CHILL OUT

Science-backed health ben­e­fits to show­er­ing in cold wa­ter.

Shape (Singapore) - - Contents -

While most of us would shud­der at the thought of show­er­ing in icy-cold wa­ter, these perks of skip­ping out on a warm, sooth­ing shower might just change your mind.

If you’re not ac­cus­tomed to bathing in cold tem­per­a­tures, you can start grad­u­ally with 10 sec­onds in the time you spend in the shower. As your body gets used to it, you can slowly start to bump it up to 20 and then 30 sec­onds be­fore hit­ting a full minute. Ideally, your goal is to have five min­utes of cold shower time.

How­ever, as such show­ers can shrink up your blood ves­sels if you have high blood pres­sure or a heart con­di­tion, do not at­tempt this be­fore con­sult­ing your doc­tor.

Here’s what you stand to gain.

1 In­creased alert­ness

The first re­ac­tion our body has to a cold shower would prob­a­bly be shock, but that sur­pris­ingly builds up warmth with our quick­ened breath­ing. Our heart rate will also in­crease along­side this, re­leas­ing a rush of blood through our sys­tem. This helps to awaken our senses, giv­ing a boost of energy for the rest of the day.

2 A health­ier weight

Our bod­ies con­tain two types of fat tis­sue – white fat and brown fat. White fat oc­curs when we con­sume more calo­ries than we ac­tu­ally need and they re­main in our body when we don’t burn them for energy. Brown fat is known as the good fat that keeps our bod­ies warm by gen­er­at­ing heat. A study in The New Eng­land Jour­nal Of Medicine found that cold tem­per­a­tures can ac­ti­vate and pro­mote brown-fat ac­tiv­ity, which helps to burn white fat at the same time.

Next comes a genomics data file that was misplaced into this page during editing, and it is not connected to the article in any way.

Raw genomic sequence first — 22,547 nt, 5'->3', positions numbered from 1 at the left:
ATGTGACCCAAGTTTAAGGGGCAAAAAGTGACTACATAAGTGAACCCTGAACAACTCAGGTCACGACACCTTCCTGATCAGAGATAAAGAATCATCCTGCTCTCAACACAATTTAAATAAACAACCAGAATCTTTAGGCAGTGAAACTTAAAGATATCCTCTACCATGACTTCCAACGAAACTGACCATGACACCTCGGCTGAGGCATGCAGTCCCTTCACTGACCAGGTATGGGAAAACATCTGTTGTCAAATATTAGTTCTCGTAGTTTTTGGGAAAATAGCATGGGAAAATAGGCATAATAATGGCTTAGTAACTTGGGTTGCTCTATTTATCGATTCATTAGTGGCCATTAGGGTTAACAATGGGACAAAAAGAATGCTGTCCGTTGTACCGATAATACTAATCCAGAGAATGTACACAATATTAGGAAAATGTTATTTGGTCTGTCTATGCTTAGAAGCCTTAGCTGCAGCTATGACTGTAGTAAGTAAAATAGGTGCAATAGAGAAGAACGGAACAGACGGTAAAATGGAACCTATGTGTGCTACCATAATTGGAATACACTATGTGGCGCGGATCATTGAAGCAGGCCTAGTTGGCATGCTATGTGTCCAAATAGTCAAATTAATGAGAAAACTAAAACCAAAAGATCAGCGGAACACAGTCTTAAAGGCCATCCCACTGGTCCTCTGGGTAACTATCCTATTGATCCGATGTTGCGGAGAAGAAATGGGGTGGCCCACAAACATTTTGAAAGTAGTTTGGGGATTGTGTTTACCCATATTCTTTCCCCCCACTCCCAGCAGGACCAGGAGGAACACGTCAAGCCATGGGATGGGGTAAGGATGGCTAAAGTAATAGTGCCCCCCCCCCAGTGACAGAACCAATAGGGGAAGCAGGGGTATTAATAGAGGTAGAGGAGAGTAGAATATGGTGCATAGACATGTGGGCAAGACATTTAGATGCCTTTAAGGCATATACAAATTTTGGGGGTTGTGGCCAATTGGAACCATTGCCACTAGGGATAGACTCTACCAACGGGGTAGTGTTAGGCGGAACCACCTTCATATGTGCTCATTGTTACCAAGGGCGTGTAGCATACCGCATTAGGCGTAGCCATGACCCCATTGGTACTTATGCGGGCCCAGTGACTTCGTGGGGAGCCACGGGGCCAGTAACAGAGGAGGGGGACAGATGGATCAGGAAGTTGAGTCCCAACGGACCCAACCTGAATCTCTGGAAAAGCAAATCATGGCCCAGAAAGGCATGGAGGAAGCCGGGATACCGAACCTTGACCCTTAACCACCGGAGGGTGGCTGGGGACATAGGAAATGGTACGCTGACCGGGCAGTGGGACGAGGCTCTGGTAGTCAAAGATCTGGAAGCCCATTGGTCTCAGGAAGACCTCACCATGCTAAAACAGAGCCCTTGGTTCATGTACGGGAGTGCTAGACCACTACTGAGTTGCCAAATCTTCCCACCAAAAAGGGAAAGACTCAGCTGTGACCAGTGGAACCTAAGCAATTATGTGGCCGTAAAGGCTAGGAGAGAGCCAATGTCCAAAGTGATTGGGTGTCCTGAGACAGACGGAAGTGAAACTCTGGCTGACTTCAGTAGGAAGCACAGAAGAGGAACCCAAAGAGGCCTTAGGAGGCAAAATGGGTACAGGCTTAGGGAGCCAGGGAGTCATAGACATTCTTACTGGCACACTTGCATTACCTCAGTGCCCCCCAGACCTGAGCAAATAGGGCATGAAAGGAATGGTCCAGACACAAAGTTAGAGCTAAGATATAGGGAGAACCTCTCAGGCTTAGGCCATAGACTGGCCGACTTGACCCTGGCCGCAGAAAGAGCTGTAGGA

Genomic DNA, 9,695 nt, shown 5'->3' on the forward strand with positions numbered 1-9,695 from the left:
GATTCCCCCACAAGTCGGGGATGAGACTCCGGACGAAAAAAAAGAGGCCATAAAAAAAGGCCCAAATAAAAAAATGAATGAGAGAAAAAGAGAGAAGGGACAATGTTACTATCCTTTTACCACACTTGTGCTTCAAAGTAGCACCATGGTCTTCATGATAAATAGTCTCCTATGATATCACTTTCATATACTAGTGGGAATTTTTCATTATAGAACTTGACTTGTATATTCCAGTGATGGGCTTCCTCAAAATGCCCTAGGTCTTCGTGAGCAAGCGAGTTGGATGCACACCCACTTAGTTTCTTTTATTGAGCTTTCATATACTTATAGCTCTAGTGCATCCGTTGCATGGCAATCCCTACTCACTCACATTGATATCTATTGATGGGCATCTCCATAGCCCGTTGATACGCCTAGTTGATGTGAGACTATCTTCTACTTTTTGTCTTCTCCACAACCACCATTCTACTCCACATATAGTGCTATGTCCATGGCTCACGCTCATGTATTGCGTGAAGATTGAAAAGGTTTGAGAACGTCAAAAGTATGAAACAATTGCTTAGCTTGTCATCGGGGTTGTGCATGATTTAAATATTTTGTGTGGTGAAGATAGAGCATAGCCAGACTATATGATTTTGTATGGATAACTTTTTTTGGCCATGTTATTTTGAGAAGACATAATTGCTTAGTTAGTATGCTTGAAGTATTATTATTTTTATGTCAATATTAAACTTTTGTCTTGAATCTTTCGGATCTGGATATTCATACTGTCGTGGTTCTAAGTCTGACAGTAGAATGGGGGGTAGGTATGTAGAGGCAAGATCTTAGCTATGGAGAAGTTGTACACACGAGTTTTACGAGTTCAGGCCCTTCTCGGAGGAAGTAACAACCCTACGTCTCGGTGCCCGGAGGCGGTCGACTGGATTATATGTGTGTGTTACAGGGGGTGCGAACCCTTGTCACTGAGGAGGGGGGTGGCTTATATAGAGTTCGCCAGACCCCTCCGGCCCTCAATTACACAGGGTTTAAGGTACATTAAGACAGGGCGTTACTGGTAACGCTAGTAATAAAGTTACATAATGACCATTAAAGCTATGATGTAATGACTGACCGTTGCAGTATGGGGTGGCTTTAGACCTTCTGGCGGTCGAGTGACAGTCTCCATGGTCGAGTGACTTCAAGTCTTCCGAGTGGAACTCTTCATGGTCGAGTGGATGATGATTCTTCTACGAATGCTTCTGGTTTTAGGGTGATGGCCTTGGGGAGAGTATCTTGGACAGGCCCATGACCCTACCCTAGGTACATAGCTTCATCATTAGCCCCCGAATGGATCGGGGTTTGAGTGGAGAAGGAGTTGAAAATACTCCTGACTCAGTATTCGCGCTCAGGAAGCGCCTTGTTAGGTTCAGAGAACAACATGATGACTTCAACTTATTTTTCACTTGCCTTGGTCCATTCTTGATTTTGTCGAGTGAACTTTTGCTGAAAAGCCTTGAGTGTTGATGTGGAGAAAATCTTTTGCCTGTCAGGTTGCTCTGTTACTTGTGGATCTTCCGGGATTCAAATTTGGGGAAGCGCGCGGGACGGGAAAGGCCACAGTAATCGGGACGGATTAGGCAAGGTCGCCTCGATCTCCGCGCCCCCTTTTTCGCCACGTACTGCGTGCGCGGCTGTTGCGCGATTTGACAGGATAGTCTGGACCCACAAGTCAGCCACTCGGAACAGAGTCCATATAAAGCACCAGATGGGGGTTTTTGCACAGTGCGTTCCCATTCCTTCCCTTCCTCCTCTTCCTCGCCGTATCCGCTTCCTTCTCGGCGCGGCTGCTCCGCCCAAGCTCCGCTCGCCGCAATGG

3 Cleaner hair and skin

As calm­ing as hot wa­ter can be to our bod­ies, it tends to dry out our skin. On the other hand, cold wa­ter tight­ens our cu­ti­cles and pores as it con­stricts blood flow, which can then pre­vent them from get­ting clogged. This is the same, whether for the pores in your scalp or your skin.

4 Bet­ter im­mu­nity

Cold wa­ter im­proves blood cir­cu­la­tion, caus­ing ar­ter­ies to pump blood more ef­fi­ciently, ben­e­fit­ing our heart health. This, in turn, can lower blood pres­sure and help our im­mune sys­tem in the long run.

5 Faster mus­cle re­cov­ery

Just like how pro­fes­sional ath­letes take ice baths af­ter in­tense train­ing to soothe mus­cle sore­ness, a study was done by The Cochrane Li­brary, which found that cold-wa­ter baths were ef­fec­tive in re­liev­ing sore mus­cles af­ter ex­er­cises, as it re­duces in­flam­ma­tion where the mus­cles were strained.

6 A hap­pier mood

As in­tense and hor­ri­fy­ing cold show­ers might seem, they have been known to re­lieve de­pres­sion symp­toms due to a good amount of elec­tri­cal im­pulses caused from the pe­riph­eral nerve end­ings to the brain. This in­stantly boosts one’s mood – es­pe­cially per­fect for the morn­ings!

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